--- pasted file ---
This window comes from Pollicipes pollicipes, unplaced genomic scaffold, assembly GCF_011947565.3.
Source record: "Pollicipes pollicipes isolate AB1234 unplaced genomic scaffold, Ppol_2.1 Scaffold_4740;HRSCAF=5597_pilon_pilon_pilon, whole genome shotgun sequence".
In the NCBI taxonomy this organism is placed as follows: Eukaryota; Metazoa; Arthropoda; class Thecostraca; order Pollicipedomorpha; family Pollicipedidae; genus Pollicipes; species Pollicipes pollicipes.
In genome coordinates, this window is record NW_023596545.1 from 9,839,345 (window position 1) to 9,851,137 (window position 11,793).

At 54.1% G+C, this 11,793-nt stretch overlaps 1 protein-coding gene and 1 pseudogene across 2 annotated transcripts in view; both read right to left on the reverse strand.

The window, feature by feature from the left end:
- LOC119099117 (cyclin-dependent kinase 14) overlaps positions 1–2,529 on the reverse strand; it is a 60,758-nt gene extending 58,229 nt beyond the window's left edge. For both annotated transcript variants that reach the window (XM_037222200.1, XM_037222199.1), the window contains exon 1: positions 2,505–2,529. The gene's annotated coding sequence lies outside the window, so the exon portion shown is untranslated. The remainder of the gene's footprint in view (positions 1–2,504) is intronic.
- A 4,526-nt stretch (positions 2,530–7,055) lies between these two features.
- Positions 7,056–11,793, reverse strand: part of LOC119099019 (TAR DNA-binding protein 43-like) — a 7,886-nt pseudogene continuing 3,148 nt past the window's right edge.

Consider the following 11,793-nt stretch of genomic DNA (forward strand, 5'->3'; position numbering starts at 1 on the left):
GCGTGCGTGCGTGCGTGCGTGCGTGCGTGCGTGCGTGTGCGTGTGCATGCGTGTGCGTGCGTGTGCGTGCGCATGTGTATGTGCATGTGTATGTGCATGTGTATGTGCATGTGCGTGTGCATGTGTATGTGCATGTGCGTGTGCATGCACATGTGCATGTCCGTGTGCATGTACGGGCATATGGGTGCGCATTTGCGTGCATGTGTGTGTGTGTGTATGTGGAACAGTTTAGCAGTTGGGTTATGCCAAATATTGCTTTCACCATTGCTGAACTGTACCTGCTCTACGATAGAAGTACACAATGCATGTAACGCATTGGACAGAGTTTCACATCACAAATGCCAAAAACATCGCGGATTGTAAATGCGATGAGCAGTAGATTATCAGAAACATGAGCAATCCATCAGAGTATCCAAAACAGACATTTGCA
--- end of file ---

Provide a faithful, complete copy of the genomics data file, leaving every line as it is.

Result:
This window comes from Pollicipes pollicipes, unplaced genomic scaffold, assembly GCF_011947565.3.
Source record: "Pollicipes pollicipes isolate AB1234 unplaced genomic scaffold, Ppol_2.1 Scaffold_4740;HRSCAF=5597_pilon_pilon_pilon, whole genome shotgun sequence".
In the NCBI taxonomy this organism is placed as follows: Eukaryota; Metazoa; Arthropoda; class Thecostraca; order Pollicipedomorpha; family Pollicipedidae; genus Pollicipes; species Pollicipes pollicipes.
In genome coordinates, this window is record NW_023596545.1 from 9,839,345 (window position 1) to 9,851,137 (window position 11,793).

At 54.1% G+C, this 11,793-nt stretch overlaps 1 protein-coding gene and 1 pseudogene across 2 annotated transcripts in view; both read right to left on the reverse strand.

The window, feature by feature from the left end:
- LOC119099117 (cyclin-dependent kinase 14) overlaps positions 1–2,529 on the reverse strand; it is a 60,758-nt gene extending 58,229 nt beyond the window's left edge. For both annotated transcript variants that reach the window (XM_037222200.1, XM_037222199.1), the window contains exon 1: positions 2,505–2,529. The gene's annotated coding sequence lies outside the window, so the exon portion shown is untranslated. The remainder of the gene's footprint in view (positions 1–2,504) is intronic.
- A 4,526-nt stretch (positions 2,530–7,055) lies between these two features.
- Positions 7,056–11,793, reverse strand: part of LOC119099019 (TAR DNA-binding protein 43-like) — a 7,886-nt pseudogene continuing 3,148 nt past the window's right edge.

Consider the following 11,793-nt stretch of genomic DNA (forward strand, 5'->3'; position numbering starts at 1 on the left):
GCGTGCGTGCGTGCGTGCGTGCGTGCGTGCGTGCGTGTGCGTGTGCATGCGTGTGCGTGCGTGTGCGTGCGCATGTGTATGTGCATGTGTATGTGCATGTGTATGTGCATGTGCGTGTGCATGTGTATGTGCATGTGCGTGTGCATGCACATGTGCATGTCCGTGTGCATGTACGGGCATATGGGTGCGCATTTGCGTGCATGTGTGTGTGTGTGTATGTGGAACAGTTTAGCAGTTGGGTTATGCCAAATATTGCTTTCACCATTGCTGAACTGTACCTGCTCTACGATAGAAGTACACAATGCATGTAACGCATTGGACAGAGTTTCACATCACAAATGCCAAAAACATCGCGGATTGTAAATGCGATGAGCAGTAGATTATCAGAAACATGAGCAATCCATCAGAGTATCCAAAACAGACATTTGCA